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PrEP activists accuse pharmaceutical company Gilead of intentionally delaying HIV medication

Patrick Kelleher December 6, 2019
HIV PrEP

PrEP, sometimes known by the brand name Truvada, can stop new HIV transmissions. (Getty)

PrEP activists in the United States have accused pharmaceutical company Gilead Sciences of intentionally delaying development of a treatment for the virus.

The PrEP4All Collaboration claimed yesterday (December 5) that Gilead Sciences deliberately put off developing a drug called tenofovir alafenamide (TAF) which is used to treat HIV. It is also used in Descovy, one of two approved PrEP drugs.

This week, PrEP4All filed an emergency petition with the United States Patent and Trademark Office (PTO) challenging Gilead Sciences’ request to extend its patent monopoly on the drug. They claim that the company – which makes PrEP pill Truvada – intentionally put off developing TAF for almost a decade because they thought it was safer than other HIV medications.

The group claims that Gilead Sciences’ then-chief operating officer John Milligan admitted in 2011 at an investor’s conference that it had paused development on TAF. He allegedly claimed that it would be safer than tenofovir disoproxil fumarate (TDF), an ingredient in Gilead’s PrEP drug Truvada.

PrEP4All claims that Milligan admitted to pausing development of TAF so Gilead could maximise its profits on TDF.

The advocacy organisation is arguing that, if it weren’t for the alleged decade-long delay, Gilead Sciences would have no claim to a patent extension on the drug. Therefore, they are calling for the company’s patent extension to be denied. If the US Patent and Trademark Office rules in favour of PrEP activists, a generic version of TAF could come onto the market as soon as 2022.

Gilead reportedly made more than $9 billion last year alone from TAF. If the company is awarded the patent extension it is seeking, it will stand to make billions more in the coming years.

PrEP advocacy group claims that Gilead Sciences ‘intentionally’ delayed developing HIV drug TAF.

In its petition, PrEP4All alleges that Gilead didn’t disclose details of the supposed “intentional” TAF delay to the PTO.

The group alleges that Gilead was developing TAF as far back as 2001 but discontinued its work on the drug in 2004. They later resumed development of TAF in 2010, and the first TAF containing drug was not approved until 2015 – 14 years after development began.

“The Trump administration should be reprimanding Gilead for intentionally delaying the development of a drug it thought was safer, not rewarding it with more than $30 billion worth of patent term extension,” said James Krellenstein, co-founder of PrEP4All.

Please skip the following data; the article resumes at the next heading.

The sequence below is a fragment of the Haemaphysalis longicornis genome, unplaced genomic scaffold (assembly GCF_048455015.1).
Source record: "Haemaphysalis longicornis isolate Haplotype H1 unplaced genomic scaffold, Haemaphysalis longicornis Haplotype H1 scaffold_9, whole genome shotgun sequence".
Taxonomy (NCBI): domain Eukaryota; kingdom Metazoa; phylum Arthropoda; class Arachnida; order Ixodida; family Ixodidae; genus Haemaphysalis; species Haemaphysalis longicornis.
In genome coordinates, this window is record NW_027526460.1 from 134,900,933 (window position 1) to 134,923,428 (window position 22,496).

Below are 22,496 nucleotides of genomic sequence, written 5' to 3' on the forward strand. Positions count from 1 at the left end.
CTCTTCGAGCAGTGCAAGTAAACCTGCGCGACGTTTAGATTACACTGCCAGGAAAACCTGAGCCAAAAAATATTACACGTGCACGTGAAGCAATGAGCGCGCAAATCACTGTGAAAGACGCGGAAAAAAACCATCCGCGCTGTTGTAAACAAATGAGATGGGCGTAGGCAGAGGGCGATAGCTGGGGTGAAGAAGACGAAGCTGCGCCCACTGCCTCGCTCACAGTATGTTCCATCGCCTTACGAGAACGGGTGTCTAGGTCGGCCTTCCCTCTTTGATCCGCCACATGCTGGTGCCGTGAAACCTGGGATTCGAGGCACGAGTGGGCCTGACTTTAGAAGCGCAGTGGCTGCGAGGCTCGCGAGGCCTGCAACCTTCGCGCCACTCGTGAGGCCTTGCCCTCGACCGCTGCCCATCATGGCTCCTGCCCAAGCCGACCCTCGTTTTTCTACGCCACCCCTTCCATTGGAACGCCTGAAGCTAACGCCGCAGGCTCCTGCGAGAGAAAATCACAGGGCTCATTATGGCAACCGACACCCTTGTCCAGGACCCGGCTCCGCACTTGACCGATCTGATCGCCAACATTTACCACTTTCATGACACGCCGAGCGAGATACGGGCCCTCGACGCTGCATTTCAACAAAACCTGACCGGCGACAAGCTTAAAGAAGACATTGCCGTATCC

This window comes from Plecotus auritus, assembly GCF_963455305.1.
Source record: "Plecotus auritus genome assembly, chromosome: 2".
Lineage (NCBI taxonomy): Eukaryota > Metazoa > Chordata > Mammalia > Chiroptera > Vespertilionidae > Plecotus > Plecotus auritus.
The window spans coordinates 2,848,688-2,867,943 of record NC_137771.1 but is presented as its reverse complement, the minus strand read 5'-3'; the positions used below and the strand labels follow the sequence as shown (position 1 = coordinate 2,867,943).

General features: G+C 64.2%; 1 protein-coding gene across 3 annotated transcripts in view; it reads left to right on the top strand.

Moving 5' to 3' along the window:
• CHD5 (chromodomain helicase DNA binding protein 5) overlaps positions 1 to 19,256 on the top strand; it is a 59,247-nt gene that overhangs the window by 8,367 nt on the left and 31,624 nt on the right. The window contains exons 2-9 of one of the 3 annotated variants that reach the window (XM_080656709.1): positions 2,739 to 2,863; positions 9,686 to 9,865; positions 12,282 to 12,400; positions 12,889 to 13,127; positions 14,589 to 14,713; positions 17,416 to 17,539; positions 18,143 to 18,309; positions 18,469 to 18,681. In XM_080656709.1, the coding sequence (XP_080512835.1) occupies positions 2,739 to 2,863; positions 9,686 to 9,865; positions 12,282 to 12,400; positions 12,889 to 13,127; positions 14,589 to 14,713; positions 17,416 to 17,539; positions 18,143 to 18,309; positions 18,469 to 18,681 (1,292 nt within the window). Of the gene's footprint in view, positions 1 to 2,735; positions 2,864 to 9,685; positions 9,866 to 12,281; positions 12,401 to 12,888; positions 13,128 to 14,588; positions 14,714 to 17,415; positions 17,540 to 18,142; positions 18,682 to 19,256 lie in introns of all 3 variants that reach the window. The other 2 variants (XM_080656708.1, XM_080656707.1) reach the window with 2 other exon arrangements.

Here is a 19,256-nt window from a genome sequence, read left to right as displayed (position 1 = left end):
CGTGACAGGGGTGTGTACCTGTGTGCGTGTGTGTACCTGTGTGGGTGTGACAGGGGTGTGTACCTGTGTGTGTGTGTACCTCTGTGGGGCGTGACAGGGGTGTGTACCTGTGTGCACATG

“If the Trump administration is serious about lowering drug prices and ending the HIV epidemic, it must stop Gilead’s attempt to extend its ability to price gouge the American people by delaying the development and introduction of drugs it now claims are safer.”

Senator Bernie Sanders also hit out at Gilead in a statement.

“It is an absolute disgrace that in America, a greedy drug company like Gilead can deprive hundreds of thousands of Americans of lifesaving HIV medicine to extract more profit, then lie about it, and then have the audacity to ask the U.S. government to award it with a longer monopoly to reap tens of billions more in profits,” Sanders said.

“I applaud these grassroots activists who are opposing an obscene giveaway for corporate criminality. The US Patent and Trademark Office must not reward Gilead for its illegal and immoral behaviour.”

In a statement provided to PinkNews, a Gilead spokesperson denied claims that they intentionally delayed development of TAF.

“With regard to the petition, we strongly believe it lacks merit and is in conflict with the PTE statute,” the statement said.

“For more than three decades, Gilead has been committed to developing and improving upon therapies that address unmet needs for people living with HIV. Ongoing collaboration with, and input from, the medical and advocacy communities have always played a key role in helping inform our development programs and decisions.

“Patient safety is of foremost importance to us and any implication that Gilead delayed the development of a drug known to be safer than TDF is false.”

US government announced new HIV preventative programme earlier this week.

News of the PrEP4All’s emergency petition comes just days after the US Department of Health and Human Services announced a new programme, called ‘Ready, Set, PrEP,’ which will provide free HIV-preventing medication to 200,000 uninsured people.

As part of the ‘Ready, Set, PrEP’ scheme, the drug will be made available at no cost to at-risk people without insurance coverage from CVS Health, Walgreens, and Rite Aid pharmacies.

The US government’s plans come just weeks after they lodged a patent infringement lawsuit against Gilead Sciences and accused the  company of “wilfully and deliberatively” infringing its own patents on PrEP.

“As a result of such infringement, Gilead has profited from research funded by hundreds of millions of taxpayer dollars and reaped billions from PrEP through the sale of Truvada and Descovy [a newly-approved PrEP drug],” the government said in a statement.

More: gilead sciences, HIV, PrEP, PrEP4All

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